Saskatchewan faces risk of COVID-19 resurgence: modelling

REGINA — A community health expert says recent modelling shows variants and high test positivity rates could lead to a resurgence of COVID-19 in Saskatchewan.

Two weeks ago, the Saskatchewan Health Authority gave an update to physicians that included a discussion on community spread.

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A senior medical health officer said confirmed cases in the province could double to 50,000 by mid-April, if certain indicators didn't change, such as the reproductive figure for how many people one person with COVID-19 infects.

The Saskatchewan Health Authority said Thursday that calculation was based on an earlier case count. It said as of Feb. 20, the reproductive figure has been below one. That means case growth is less than it was when the town hall estimate was given.

Cory Neudorf, public health and epidemiology professor at the University of Saskatchewan, says provinces are at a critical point in the pandemic.

He says vaccine rollouts for the most vulnerable are in their early days and there's a risk more contagious mutations could take over from the original COVID-19 virus.

Neudorf does point out that caseloads have begun to stabilize and drop in the past few weeks in parts of the province, including around Saskatoon and in the south.

"It’s a slightly less possibility than it was a few weeks ago, but it’s still possible that we would be seeing a resurgence by mid-April. Whether or not it gets to 50,000 cases, I don’t know," Neudorf said.

The province on Thursday reported 211 new infections after only 56 on Wednesday —the lowest count in months. The total number of confirmed cases since the pandemic took hold last March sits at slightly over 28,000.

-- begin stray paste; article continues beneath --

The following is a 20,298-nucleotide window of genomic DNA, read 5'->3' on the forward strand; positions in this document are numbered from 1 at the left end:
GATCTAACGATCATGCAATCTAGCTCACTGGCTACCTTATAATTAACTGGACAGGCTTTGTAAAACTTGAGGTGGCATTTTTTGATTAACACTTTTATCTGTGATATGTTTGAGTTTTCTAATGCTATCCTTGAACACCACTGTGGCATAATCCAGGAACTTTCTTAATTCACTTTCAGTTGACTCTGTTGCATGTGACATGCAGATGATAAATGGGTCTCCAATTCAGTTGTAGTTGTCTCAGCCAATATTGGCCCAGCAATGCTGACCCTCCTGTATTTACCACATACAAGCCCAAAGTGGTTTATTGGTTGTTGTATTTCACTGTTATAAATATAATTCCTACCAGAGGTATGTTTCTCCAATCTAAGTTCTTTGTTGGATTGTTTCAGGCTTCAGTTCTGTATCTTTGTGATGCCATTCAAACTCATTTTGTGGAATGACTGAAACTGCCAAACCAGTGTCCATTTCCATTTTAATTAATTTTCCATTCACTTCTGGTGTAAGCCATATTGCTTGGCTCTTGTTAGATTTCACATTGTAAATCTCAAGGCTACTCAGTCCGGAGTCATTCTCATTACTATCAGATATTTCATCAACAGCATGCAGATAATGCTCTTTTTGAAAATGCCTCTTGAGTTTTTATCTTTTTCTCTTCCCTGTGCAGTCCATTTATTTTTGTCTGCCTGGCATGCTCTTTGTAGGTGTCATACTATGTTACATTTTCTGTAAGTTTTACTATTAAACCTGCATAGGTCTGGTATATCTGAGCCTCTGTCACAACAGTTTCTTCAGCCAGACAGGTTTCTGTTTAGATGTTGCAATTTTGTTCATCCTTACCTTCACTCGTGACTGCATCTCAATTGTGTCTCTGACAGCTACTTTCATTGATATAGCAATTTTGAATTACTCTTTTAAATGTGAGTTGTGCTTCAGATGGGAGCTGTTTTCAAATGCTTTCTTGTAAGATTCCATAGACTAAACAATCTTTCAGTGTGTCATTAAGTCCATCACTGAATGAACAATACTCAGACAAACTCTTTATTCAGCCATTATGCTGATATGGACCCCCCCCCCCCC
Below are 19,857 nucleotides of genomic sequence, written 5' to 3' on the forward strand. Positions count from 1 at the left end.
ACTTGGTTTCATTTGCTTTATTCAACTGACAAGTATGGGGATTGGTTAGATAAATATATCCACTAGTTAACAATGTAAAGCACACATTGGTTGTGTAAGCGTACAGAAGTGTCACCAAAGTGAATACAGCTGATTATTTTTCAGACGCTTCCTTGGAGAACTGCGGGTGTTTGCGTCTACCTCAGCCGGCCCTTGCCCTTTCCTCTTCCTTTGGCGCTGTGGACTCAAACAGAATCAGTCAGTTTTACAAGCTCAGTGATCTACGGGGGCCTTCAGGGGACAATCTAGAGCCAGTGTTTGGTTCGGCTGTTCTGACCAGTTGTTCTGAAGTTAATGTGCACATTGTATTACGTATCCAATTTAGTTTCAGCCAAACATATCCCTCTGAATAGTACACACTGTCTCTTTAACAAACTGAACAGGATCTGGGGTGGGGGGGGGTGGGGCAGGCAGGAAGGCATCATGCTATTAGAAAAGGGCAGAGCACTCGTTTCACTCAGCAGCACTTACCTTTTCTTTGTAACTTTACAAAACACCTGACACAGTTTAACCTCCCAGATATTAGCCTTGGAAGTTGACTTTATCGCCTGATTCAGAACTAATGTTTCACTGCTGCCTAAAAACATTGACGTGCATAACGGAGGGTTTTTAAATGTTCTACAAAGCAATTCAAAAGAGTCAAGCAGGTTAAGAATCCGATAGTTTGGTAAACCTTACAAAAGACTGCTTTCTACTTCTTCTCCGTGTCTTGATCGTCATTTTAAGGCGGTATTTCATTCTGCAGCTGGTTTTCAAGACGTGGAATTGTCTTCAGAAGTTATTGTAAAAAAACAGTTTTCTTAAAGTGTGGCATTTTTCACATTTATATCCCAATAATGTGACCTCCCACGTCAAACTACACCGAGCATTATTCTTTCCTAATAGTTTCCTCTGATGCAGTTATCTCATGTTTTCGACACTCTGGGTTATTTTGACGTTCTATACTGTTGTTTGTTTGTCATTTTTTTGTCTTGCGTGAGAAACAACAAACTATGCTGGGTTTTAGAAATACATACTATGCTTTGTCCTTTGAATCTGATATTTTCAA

Saskatchewan, with a population of 1.1 million, reports having the highest rate of active cases per capita in Canada. It also has two cases of the variant first identified in the United Kingdom with no known links to travel.

During the virtual town hall with doctors, the health authority said modelling data showed the variant could cause cases to begin spiking at the end of March, reversing an otherwise slow decline in numbers.

"If those variants take a foothold and become the dominant strain, you can see a very rapid growth in cases like Newfoundland saw," Neudorf said. "If that happened, then you could very easily see a doubling ... to 50,000 cases by mid-April."

Saskatchewan's chief medical health officer, Dr. Saqib Shahab, has said this is the third week in some time in which seven-day averages of new daily cases are below 200. He also said the province's test positivity rate is about seven per cent, down from 10.

Still, health officials say more testing is needed because it's higher than five per cent.

"We need to see more testing being done so that we’re picking up more cases and getting on top of those quicker so they’re not spreading to more people — that’s how you actually bend that curve down faster," said Neudorf.

During the summer, Premier Scott Moe set a goal of 4,000 COVID-19 tests a day. On Thursday, about 3,000 were done.

This report by The Canadian Press was first published Feb. 25, 2021

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